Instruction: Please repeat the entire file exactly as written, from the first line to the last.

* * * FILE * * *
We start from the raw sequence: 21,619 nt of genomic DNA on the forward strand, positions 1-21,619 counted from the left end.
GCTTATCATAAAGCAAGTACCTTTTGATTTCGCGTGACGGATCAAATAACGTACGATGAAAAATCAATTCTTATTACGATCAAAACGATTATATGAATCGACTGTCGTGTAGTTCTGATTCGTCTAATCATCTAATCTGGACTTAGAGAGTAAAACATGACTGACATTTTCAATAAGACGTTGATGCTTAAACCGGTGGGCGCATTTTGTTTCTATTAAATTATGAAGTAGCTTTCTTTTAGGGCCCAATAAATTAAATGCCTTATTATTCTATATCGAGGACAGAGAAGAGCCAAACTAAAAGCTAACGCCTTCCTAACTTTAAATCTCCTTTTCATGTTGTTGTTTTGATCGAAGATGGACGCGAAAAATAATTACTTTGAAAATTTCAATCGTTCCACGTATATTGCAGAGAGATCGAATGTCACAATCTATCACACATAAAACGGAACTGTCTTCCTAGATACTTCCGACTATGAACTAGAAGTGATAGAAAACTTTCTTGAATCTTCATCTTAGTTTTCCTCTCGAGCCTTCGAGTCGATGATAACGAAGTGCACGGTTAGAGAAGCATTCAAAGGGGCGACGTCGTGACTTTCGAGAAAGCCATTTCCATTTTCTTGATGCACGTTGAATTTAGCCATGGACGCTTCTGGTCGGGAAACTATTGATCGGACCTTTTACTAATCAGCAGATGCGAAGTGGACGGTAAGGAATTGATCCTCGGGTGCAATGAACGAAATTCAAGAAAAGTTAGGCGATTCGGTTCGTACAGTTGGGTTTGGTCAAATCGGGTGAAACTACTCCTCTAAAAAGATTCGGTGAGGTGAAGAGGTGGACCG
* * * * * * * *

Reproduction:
We start from the raw sequence: 21,619 nt of genomic DNA on the forward strand, positions 1-21,619 counted from the left end.
GCTTATCATAAAGCAAGTACCTTTTGATTTCGCGTGACGGATCAAATAACGTACGATGAAAAATCAATTCTTATTACGATCAAAACGATTATATGAATCGACTGTCGTGTAGTTCTGATTCGTCTAATCATCTAATCTGGACTTAGAGAGTAAAACATGACTGACATTTTCAATAAGACGTTGATGCTTAAACCGGTGGGCGCATTTTGTTTCTATTAAATTATGAAGTAGCTTTCTTTTAGGGCCCAATAAATTAAATGCCTTATTATTCTATATCGAGGACAGAGAAGAGCCAAACTAAAAGCTAACGCCTTCCTAACTTTAAATCTCCTTTTCATGTTGTTGTTTTGATCGAAGATGGACGCGAAAAATAATTACTTTGAAAATTTCAATCGTTCCACGTATATTGCAGAGAGATCGAATGTCACAATCTATCACACATAAAACGGAACTGTCTTCCTAGATACTTCCGACTATGAACTAGAAGTGATAGAAAACTTTCTTGAATCTTCATCTTAGTTTTCCTCTCGAGCCTTCGAGTCGATGATAACGAAGTGCACGGTTAGAGAAGCATTCAAAGGGGCGACGTCGTGACTTTCGAGAAAGCCATTTCCATTTTCTTGATGCACGTTGAATTTAGCCATGGACGCTTCTGGTCGGGAAACTATTGATCGGACCTTTTACTAATCAGCAGATGCGAAGTGGACGGTAAGGAATTGATCCTCGGGTGCAATGAACGAAATTCAAGAAAAGTTAGGCGATTCGGTTCGTACAGTTGGGTTTGGTCAAATCGGGTGAAACTACTCCTCTAAAAAGATTCGGTGAGGTGAAGAGGTGGACCG